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5 Steps for Protecting Your Trade Secrets

5 Steps for Protecting Your Trade Secrets

By BarbaraWeltman, Guest Blogger
Published: September 10, 2015 Updated: September 10, 2015

The Coca Cola formula and KFC recipe are two of the most valuable, closely-guarded trade secrets around. But you don’t have to be a large corporation to have highly valuable trade secrets. Information that your business has created in order to function may be trade secrets. Examples of trade secrets include customer lists, supplier lists, pricing and margins, formulas, and other methods of operation. This type of intellectual property (IP) is valuable to you only as long as you keep it secret. Here are some ways that you can protect this highly-valued property.

1. Identify Your Trade Secrets

The definition of a trade secret is very broad, encompassing business or technical information such as a compilation of information, device, formula, method, pattern, program, process, technique, or process that has commercial value and which is the subject of efforts that are reasonable under the circumstances to maintain its secrecy. Are your assets trade secrets?

For most small businesses, customer and pricing lists are valuable trade secrets in need of protection. If you’re a restaurant, bakery, or microbrewery, your recipes are clearly trade secrets. But you may have some less obvious, but just as valuable, trade secrets. Think about your operations and if competitors knew what you were doing, would they be compromised. Then create a list of your company’s trade secrets.

2. Keep Trade Secrets Confidential

Identification is only step one; reasonable efforts for protection are step two. You don’t have to keep your secrets in Fort Knox to protect them; marking them “confidential” and keeping them out of the public eye is sufficient because it is reasonable under the circumstances. But merely stamping “confidential” on a piece of paper won’t protect a trade secret if you don’t treat the paper like a secret worth keeping.

  • For trade secrets on paper: keep them stored in a locked file cabinet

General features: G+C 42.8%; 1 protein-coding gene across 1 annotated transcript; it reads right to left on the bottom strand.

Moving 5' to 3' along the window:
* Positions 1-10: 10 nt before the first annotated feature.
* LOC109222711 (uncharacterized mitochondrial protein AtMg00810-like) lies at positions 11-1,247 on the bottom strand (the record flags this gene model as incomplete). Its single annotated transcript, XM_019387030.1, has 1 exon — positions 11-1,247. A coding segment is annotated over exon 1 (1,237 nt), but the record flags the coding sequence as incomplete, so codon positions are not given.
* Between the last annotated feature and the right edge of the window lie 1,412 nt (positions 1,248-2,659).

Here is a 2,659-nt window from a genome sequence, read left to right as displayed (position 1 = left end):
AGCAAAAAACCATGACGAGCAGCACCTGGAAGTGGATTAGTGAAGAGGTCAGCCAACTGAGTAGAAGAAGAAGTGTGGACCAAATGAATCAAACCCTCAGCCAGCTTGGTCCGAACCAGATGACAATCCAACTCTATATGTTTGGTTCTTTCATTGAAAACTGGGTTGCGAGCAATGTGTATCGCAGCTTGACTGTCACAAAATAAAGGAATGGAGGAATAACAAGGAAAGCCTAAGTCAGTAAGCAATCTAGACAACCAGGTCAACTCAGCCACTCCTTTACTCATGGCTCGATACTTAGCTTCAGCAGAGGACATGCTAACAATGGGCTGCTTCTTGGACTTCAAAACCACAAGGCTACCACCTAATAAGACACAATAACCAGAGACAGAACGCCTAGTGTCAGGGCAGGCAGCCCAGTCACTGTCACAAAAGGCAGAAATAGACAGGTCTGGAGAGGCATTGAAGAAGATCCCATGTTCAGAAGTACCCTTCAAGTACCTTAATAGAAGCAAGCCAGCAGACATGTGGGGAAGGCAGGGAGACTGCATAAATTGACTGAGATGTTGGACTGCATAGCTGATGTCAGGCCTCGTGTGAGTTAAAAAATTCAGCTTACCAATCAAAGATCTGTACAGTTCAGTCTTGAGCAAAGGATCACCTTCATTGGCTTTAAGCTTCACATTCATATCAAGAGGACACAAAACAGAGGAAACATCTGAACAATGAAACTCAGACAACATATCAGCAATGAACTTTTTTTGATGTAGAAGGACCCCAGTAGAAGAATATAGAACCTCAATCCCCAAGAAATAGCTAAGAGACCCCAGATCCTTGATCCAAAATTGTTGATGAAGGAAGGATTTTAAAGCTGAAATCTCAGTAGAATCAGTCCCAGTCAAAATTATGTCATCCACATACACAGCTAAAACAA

• For trade secrets on computer: limit access to the electronic files

3. Educate Staff About Protection

Employees may not understand what trade secrets mean for your business. It’s up to an owner to point out information deemed confidential.

When an employee is hired, have him/her sign a nondisclosure agreement barring the sharing of any of the company’s confidential information while employed with the company and thereafter. You don’t want an employee leaving the company and taking the customer list in order to start a competing firm. The nondisclosure agreement can be incorporated in a general employment agreement.

It’s also helpful to remind employees from time to time about the company’s trade secrets and the need for confidentiality.

4. Understand Law Protections

Unlike other types of intellectual property—patents, trademarks, and copyrights—the law does not provide for any registration in order to obtain legal protections for trade secrets. Nonetheless, most states have laws prohibiting theft or disclosure of trade secrets. The laws in most of these states are derived from the Uniform Trade Secrets Act, and courts in many states have adopted the principles in this Act. Find a list of states that have adopted such laws here. *

5. Take Civil Actions for Violations

Usually, violations of trade secret laws are civil actions for which violators can be ordered to cease and desist from using the illegally obtained information (injunctive relief) and to pay monetary damages, which usually are all profits derived from the trade secrets; they may also have to pay attorneys’ fees for the party owning the trade secrets. Some intentional thefts, such as corporate espionage, may be criminal, resulting in more severe monetary penalties and even incarceration.

When you discover that a competitor is using your trade secrets, act quickly to stop this action. Your prompt response is an indication of your viewing the information as a trade secret of commercial importance to your business.

Unfortunately, you can’t protect yourself against inevitable discovery, where someone independently derives the same information that you consider to be your trade secret. Competitors may “reverse engineer” your secrets, and you’re just out of luck.

Conclusion

As with all intellectual property, it’s advisable to work with an IP attorney who can guide you on the actions to take for maximizing your protection. A good read on the subject is Harvesting Intellectual Assets by Andrew J. Sherman, which tells you how to uncover hidden revenue in your company’s IP.

*links to non-governmental website

About the Author:

BarbaraWeltman
Barbara Weltman

Guest Blogger

Barbara Weltman is an attorney, prolific author with such titles as J.K. Lasser's Small Business Taxes, J.K. Lasser's Guide to Self-Employment, and Smooth Failing as well as a trusted professional advocate for small businesses and entrepreneurs. She is also the publisher of Idea of the Day® and monthly e-newsletter Big Ideas for Small Business® and host of Build Your Business Radio. She has been included in the List of 100 Small Business Influencers for three years in a row. Follow her on Twitter: @BarbaraWeltman.